Last month the Association of Employment and Learning Providers (AELP) put in a freedom of information request that discovered that £1.28bn of the £1.39bn paid by Levy paying employers is currently sitting unused. The AELP’s Chief Executive and Policy Director both expressed dismay at the calls from employment organisations such as the CBI that the Government should relax the levy and dilute it into more ‘general’ skills training.

The AELP is an unequivocal supporter of the levy and believes that for the foreseeable future the levy should be ring-fenced to fund only apprenticeships. Its leaders are also exasperated by the misleading coverage given to the subject in the media and say that the levy could be a genuine ‘game changer’ in improving productivity, social mobility, and quality. In this we are agreed.


As I write, whilst we are having some great conversations with members unfortunately, at this first anniversary of the levy, the first have yet to signup to a CSA Apprenticeship scheme. It may be that the investment has been made with other providers, but even if that is the case then the numbers are still small. Given the size of our membership, and those who qualify for the levy, we estimate that more than £1m is leaking from our industry.

Amidst all of this, however, is some positive news regarding what those outside of our industry are doing. Whereas CSA Apprenticeships may not have yet had the traction we anticipated within credit services, others have been quicker to recognise the value they can deliver. We now have more than 20 firms signed up to our Apprenticeships, coming from big brand names across different industries such as insurance, food and beverage and the public sector.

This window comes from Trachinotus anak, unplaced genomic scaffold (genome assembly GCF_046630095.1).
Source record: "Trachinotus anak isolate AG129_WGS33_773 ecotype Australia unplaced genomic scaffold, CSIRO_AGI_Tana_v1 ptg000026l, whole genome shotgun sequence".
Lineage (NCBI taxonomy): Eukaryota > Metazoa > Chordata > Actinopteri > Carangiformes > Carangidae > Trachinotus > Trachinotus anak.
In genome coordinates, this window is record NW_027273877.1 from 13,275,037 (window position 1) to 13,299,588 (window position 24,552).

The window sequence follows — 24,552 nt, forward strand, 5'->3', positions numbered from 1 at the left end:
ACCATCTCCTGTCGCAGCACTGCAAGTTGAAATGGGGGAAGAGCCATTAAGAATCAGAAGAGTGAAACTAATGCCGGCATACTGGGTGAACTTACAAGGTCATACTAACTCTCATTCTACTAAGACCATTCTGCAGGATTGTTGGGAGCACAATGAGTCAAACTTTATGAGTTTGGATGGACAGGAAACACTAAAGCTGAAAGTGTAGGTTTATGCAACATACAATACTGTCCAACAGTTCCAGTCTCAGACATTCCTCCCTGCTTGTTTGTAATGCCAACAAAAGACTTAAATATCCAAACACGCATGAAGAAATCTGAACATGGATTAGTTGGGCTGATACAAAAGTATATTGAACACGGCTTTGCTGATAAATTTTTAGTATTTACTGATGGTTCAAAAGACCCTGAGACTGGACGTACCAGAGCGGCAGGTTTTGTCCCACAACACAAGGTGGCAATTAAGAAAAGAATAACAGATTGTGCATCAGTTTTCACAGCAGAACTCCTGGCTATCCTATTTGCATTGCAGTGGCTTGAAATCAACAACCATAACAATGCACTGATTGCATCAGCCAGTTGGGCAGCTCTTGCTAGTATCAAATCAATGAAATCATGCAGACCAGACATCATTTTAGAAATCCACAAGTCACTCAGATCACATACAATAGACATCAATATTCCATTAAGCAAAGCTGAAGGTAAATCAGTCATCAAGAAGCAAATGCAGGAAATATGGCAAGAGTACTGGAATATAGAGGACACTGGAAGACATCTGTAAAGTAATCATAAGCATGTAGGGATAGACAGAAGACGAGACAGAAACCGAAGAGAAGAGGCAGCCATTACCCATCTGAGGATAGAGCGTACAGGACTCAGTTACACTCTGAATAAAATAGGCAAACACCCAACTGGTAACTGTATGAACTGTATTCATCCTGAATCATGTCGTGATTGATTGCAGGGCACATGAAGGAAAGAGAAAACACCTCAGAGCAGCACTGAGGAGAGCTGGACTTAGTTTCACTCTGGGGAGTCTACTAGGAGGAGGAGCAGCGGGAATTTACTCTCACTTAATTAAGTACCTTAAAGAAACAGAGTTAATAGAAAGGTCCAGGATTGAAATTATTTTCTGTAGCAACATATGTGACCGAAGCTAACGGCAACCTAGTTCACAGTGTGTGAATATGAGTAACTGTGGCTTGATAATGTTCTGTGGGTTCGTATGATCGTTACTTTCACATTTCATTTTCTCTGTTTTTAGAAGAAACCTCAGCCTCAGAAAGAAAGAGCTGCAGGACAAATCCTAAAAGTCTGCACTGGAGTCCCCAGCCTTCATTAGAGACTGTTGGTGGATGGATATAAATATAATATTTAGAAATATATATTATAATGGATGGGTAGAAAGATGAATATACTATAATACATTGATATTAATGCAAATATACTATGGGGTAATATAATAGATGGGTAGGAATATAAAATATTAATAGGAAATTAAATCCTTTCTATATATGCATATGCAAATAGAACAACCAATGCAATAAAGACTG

There was also more good news recently with the welcome announcement from the Department for Education that businesses are being allowed to share a proportion of their levy funding with another company. This is something we would actively and urgently encourage our members, and the wider industry, to consider.

Within the field of debt collection and consumer credit, a number of specific apprenticeship standards have been created that are being offered and supported by the CSA. These range from the new standard in Credit Control through to the most advanced Senior Compliance/Risk Specialist Apprenticeship standard, and every point in between.


Levy sharing

From this month, all levy-paying firms will be able to share up to 10% of their levy with one other company or organisation of their choosing. This could be in support of their supply chain (e.g it could be a debt buyer supporting a Panel member), or to support their wider Corporate Social Responsibility (CSR) agenda, enabling apprenticeship opportunities for other businesses and individuals who might not otherwise be funded.

Whether you are a levy-paying business who is not able to spend all your levy, or a non-paying business who wishes to join a CSA Apprenticeship programme, we believe this is good news for our industry. What is particularly exciting is that any non-levy paying firms who access apprenticeship funding this way will then not be required to pay a 10% contribution, which means a ‘win-win’ for all parties concerned.

It will be interesting to see how this news is received, and whether it acts as a catalyst for those who have yet to embrace the apprenticeships’ initiative to finally take action. If it does, then we are well placed to support them.